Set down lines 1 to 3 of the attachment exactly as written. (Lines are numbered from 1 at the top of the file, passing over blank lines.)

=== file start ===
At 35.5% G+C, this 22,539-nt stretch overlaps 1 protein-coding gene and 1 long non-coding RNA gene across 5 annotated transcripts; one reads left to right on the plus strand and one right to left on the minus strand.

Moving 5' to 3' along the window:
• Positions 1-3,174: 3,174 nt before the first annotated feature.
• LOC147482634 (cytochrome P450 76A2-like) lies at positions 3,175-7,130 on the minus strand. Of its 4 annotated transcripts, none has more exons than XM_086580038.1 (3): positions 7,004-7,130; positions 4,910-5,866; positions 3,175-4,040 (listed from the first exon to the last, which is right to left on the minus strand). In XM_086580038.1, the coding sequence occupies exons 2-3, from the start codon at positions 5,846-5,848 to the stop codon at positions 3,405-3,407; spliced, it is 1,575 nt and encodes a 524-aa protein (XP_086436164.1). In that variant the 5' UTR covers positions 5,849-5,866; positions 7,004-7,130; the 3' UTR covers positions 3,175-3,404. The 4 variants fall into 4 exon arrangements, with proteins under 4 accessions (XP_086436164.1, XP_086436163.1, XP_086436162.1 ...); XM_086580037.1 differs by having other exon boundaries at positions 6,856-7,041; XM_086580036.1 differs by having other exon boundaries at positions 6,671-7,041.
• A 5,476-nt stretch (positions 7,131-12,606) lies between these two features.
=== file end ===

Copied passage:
At 35.5% G+C, this 22,539-nt stretch overlaps 1 protein-coding gene and 1 long non-coding RNA gene across 5 annotated transcripts; one reads left to right on the plus strand and one right to left on the minus strand.

Moving 5' to 3' along the window:
• Positions 1-3,174: 3,174 nt before the first annotated feature.